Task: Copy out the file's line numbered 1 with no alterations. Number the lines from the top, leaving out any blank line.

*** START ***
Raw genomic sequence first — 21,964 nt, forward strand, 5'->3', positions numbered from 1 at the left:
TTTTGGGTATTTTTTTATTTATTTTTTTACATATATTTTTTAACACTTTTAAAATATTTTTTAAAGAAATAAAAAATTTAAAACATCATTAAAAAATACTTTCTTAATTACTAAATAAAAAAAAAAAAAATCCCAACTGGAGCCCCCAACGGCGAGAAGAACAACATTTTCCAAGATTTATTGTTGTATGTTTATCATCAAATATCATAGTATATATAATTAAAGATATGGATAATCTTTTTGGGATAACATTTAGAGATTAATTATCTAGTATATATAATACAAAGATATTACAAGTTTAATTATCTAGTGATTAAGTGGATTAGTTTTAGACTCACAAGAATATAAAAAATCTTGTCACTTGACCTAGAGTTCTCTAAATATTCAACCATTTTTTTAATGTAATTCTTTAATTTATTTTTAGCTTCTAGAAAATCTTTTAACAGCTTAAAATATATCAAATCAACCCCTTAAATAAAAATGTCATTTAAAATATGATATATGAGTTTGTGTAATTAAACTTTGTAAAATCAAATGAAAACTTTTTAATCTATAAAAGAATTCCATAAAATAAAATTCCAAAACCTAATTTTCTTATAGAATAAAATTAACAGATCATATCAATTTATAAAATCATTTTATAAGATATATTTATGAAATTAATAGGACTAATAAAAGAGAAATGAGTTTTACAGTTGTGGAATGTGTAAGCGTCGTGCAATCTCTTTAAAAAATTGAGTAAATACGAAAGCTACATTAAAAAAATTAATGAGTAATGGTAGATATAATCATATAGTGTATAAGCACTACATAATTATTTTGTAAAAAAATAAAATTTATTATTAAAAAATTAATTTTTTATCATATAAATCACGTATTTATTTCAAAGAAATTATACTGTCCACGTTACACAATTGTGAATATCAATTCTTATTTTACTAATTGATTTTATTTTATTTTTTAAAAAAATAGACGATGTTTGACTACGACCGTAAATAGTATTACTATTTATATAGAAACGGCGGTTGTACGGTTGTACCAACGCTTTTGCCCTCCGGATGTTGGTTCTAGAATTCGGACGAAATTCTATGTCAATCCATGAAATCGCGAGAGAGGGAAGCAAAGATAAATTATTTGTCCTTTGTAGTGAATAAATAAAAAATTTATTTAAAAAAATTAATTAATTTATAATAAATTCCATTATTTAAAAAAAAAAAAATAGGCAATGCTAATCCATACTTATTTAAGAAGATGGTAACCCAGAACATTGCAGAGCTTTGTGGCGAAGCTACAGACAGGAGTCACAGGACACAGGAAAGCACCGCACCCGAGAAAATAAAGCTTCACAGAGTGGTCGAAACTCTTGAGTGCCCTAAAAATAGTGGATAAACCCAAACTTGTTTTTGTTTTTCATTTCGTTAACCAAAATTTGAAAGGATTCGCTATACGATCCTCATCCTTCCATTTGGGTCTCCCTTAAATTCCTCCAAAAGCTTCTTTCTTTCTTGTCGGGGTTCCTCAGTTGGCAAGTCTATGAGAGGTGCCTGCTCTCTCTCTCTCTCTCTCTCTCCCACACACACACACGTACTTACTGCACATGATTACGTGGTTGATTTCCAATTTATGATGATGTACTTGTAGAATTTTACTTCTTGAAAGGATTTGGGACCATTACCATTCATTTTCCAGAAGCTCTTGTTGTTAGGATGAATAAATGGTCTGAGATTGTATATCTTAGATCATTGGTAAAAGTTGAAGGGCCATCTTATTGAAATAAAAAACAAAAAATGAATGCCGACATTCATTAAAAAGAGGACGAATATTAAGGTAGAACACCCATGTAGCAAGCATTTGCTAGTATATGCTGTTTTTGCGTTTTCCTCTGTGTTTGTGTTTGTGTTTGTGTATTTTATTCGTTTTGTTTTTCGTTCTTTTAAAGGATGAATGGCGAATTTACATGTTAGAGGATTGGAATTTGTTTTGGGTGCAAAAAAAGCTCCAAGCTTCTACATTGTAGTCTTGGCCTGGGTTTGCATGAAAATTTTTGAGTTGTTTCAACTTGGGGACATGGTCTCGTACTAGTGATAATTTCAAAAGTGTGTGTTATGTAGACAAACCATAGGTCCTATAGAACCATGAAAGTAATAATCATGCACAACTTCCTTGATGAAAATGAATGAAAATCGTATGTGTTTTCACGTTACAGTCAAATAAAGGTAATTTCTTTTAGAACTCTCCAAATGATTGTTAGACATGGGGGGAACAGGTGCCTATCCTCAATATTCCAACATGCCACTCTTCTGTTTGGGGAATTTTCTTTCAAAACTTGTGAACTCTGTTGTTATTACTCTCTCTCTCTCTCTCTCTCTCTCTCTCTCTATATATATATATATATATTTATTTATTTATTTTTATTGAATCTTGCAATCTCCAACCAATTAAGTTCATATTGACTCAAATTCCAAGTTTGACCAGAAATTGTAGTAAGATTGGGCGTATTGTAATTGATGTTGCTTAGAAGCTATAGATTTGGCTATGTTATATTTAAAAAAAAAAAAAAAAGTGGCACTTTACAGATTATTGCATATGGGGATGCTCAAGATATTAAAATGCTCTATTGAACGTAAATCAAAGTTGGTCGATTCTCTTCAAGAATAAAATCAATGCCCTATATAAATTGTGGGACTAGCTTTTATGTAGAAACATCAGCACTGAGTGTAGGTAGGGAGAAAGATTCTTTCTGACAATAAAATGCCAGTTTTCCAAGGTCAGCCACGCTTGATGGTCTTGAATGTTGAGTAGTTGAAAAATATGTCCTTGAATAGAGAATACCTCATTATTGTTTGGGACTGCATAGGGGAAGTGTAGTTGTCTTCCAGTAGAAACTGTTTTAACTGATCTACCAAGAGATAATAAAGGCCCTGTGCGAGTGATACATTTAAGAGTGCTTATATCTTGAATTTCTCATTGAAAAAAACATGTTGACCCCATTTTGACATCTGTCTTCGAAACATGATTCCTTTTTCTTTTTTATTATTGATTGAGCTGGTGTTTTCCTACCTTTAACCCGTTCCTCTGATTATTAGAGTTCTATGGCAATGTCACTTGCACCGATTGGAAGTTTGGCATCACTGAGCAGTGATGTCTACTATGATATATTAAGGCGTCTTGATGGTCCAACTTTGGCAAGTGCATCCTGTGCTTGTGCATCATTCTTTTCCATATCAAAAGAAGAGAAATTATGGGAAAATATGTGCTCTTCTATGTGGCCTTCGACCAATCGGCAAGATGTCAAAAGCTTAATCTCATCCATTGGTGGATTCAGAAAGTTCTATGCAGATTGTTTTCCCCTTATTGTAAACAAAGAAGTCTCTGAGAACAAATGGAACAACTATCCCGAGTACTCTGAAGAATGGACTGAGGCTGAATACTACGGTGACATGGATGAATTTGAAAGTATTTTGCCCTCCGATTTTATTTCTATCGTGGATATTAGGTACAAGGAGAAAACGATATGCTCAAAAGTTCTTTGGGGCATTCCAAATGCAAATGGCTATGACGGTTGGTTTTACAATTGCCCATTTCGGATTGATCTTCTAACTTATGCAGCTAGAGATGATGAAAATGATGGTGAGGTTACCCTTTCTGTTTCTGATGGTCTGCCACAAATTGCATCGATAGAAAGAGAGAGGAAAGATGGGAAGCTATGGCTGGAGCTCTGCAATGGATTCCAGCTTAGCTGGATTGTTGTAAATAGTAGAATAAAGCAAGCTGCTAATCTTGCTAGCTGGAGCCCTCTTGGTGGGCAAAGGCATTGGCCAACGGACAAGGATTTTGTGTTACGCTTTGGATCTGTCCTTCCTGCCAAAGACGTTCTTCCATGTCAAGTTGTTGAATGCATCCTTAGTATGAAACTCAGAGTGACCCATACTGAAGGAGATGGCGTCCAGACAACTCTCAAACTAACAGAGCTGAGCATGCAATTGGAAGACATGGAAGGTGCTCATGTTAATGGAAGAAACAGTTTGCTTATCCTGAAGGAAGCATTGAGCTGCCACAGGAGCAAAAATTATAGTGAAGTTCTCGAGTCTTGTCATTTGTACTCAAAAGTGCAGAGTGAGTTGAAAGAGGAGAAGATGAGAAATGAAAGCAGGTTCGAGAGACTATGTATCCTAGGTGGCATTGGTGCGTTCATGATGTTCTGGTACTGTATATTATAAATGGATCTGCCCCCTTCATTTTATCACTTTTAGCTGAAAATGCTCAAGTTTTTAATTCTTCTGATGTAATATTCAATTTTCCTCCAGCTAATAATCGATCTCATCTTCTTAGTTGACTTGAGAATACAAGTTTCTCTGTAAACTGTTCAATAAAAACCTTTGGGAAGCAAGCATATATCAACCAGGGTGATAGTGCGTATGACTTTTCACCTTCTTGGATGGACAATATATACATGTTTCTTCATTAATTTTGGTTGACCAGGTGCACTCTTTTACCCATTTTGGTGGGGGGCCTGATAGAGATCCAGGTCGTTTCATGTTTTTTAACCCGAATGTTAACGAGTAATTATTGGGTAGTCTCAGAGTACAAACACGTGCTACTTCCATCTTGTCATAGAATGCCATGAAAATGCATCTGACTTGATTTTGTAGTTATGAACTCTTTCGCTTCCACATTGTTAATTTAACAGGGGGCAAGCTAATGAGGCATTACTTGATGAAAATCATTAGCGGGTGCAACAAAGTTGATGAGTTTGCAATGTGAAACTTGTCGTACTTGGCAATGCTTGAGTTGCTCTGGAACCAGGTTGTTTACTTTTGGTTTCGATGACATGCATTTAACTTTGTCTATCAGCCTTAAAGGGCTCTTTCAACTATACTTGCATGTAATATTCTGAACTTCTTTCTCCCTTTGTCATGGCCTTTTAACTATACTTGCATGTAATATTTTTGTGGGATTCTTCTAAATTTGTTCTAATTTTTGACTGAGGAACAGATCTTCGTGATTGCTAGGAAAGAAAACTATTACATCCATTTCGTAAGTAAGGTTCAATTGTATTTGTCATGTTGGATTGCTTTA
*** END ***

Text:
Raw genomic sequence first — 21,964 nt, forward strand, 5'->3', positions numbered from 1 at the left: